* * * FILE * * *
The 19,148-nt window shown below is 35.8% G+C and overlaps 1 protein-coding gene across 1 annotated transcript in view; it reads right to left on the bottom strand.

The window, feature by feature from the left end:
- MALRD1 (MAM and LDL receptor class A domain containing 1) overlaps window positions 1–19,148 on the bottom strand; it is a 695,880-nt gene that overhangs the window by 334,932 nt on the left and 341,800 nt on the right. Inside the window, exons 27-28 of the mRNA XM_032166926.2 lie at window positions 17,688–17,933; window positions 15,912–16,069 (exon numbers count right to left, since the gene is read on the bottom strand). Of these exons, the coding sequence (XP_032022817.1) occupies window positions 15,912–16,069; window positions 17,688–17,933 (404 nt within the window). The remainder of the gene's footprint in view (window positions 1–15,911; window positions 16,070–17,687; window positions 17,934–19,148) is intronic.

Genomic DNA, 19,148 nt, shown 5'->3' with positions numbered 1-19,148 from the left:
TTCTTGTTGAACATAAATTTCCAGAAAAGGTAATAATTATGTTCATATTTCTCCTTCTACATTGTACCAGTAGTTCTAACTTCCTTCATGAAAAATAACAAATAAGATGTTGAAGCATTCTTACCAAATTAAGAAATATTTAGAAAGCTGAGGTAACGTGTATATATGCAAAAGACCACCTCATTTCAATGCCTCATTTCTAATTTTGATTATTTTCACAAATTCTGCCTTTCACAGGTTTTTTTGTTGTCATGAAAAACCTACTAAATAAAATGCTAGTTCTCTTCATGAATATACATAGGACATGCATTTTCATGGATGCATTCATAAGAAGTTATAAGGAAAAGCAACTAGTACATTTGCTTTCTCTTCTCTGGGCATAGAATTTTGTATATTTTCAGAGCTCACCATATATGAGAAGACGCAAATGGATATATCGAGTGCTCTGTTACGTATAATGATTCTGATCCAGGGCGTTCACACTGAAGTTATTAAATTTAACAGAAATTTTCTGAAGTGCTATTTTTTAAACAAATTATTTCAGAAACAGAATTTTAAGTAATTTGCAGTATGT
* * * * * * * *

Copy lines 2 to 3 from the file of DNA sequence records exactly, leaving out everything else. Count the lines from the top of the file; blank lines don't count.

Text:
The window, feature by feature from the left end:
- MALRD1 (MAM and LDL receptor class A domain containing 1) overlaps window positions 1–19,148 on the bottom strand; it is a 695,880-nt gene that overhangs the window by 334,932 nt on the left and 341,800 nt on the right. Inside the window, exons 27-28 of the mRNA XM_032166926.2 lie at window positions 17,688–17,933; window positions 15,912–16,069 (exon numbers count right to left, since the gene is read on the bottom strand). Of these exons, the coding sequence (XP_032022817.1) occupies window positions 15,912–16,069; window positions 17,688–17,933 (404 nt within the window). The remainder of the gene's footprint in view (window positions 1–15,911; window positions 16,070–17,687; window positions 17,934–19,148) is intronic.